“I’ve got a list of hundreds of items that have to come off the ship,” said Stephanie S. Stilson, who is directing the preparation of the shuttle Discovery for delivery to the Smithsonian Institution next year in what NASA calls its “transition and retirement” program. In April, NASA named the permanent old-age homes for its shuttles, which have been escorting astronauts to space for 30 years.

The Endeavour, which completed its last mission early Wednesday with a pinpoint landing after 16 days in orbit, will bask in glory only briefly before it is groomed for delivery to the California Science Center in Los Angeles. The Atlantis, which will make its final flight next month, is destined to live at the KSC Visitor Complex. (6/2)

Sonic Booms Lead To Burglary Arrests (Source: WKMG)
Sonic booms caused by space shuttle Endeavour early Wednesday morning led to the arrest of two teens accused in five car burglaries in Osceola County. Melvin Andrew Manning Jr., 18, and Justin Dinzey, 18, both of St. Cloud, were arrested on burglary charges. According to the Osceola County Sheriff's Office, a woman in the Remington Way subdivision in Kissimmee was awakened around 2:30 a.m., just before Endeavour landed at KSC. The woman said she woke up after hearing the sonic booms, looked out her window and saw two people inside her car in her driveway, according to the Sheriff's Office. (6/2)

Army Supports Student Launch Program (Source: Army.mil)
A scientific rocket screamed skyward at Spaceport America May 20, 2011, as students from all over New Mexico, as well as Texas and Arizona came to see their scientific payloads fly into space during a scientific and educational mission supported by White Sands Missile Range. The rocket carried 27 experiments from elementary, middle schools, high schools and universities into space before returning to earth, and landing at the Army-managed White Sands Missile Range, or WSMR.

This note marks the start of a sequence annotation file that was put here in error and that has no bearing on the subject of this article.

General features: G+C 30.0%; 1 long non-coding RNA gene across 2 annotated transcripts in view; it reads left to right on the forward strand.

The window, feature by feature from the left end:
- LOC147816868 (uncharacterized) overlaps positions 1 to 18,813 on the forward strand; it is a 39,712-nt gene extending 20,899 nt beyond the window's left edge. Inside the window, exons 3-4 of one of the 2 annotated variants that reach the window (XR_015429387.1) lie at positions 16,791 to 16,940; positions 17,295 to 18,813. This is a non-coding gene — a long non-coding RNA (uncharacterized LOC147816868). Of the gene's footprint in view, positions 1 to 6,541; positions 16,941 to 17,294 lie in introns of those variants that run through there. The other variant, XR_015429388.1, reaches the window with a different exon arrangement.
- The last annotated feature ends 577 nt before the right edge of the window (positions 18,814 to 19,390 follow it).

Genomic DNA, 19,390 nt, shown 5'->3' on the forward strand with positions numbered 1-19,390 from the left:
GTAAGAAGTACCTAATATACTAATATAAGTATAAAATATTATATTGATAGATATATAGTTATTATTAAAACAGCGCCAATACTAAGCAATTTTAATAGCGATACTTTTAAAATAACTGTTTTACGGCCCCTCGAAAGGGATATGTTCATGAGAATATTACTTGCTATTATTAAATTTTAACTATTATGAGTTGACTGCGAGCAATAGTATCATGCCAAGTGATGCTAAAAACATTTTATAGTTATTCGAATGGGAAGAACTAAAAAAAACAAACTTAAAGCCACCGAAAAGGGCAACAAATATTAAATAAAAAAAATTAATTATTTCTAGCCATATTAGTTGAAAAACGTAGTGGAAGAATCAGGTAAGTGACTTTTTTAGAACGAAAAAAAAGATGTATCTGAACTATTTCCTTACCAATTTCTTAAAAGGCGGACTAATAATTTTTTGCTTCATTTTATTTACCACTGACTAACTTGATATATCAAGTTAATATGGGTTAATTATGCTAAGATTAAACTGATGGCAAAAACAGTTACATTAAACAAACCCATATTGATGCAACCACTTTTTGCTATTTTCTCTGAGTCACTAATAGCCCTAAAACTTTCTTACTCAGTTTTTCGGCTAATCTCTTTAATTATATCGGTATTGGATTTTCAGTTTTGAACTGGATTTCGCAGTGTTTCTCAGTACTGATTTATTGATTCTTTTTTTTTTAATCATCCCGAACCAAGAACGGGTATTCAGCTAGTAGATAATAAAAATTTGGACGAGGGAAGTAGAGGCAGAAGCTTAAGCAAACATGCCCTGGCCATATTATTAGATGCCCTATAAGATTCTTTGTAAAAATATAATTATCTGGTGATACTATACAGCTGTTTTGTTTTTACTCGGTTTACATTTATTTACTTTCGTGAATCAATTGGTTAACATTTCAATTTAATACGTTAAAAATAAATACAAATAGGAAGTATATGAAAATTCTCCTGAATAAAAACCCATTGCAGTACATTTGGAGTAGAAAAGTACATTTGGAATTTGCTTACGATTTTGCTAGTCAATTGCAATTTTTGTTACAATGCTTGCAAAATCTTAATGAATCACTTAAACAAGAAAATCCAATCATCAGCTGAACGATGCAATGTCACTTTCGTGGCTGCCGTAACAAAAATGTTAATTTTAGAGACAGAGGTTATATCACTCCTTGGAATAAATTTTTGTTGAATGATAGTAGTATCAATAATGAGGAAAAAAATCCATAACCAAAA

Under the New Mexico Space Grant Student Launch Program, students were able to assemble their own scientific payloads to be launched over 65 miles above the earth. The rocket launch represented more than just an educational opportunity for the students, but a cooperative effort between different organizations and companies. Even though the rockets flight began at Spaceport America, a state-run spaceport, it ended its flight on White Sands Missile Range and used range airspace. (6/2)

Olson, Mitchell Laud NASA’s Orion Decision (Source: Friendswood Journal)
After months of delays, hundreds of layoffs and uncertainty, NASA’s announcement that it will use the Orion capsule to carry humans into deep space was welcome news in the space community. Most hailed the decision, seeing it as moving the space program forward and saving jobs.

“This was the only fiscally and technologically prudent decision that NASA could make,” Congressman Pete Olson said of Bolden’s plans that the next U.S. space transportation system will be based on Lockheed Martin designs originally planned for the Orion Crew Exploration Vehicle in 2006. “The system has been funded and the development testing is well under way.” (6/2)

Has America Opened Its Last Frontier? (Source: Human Events)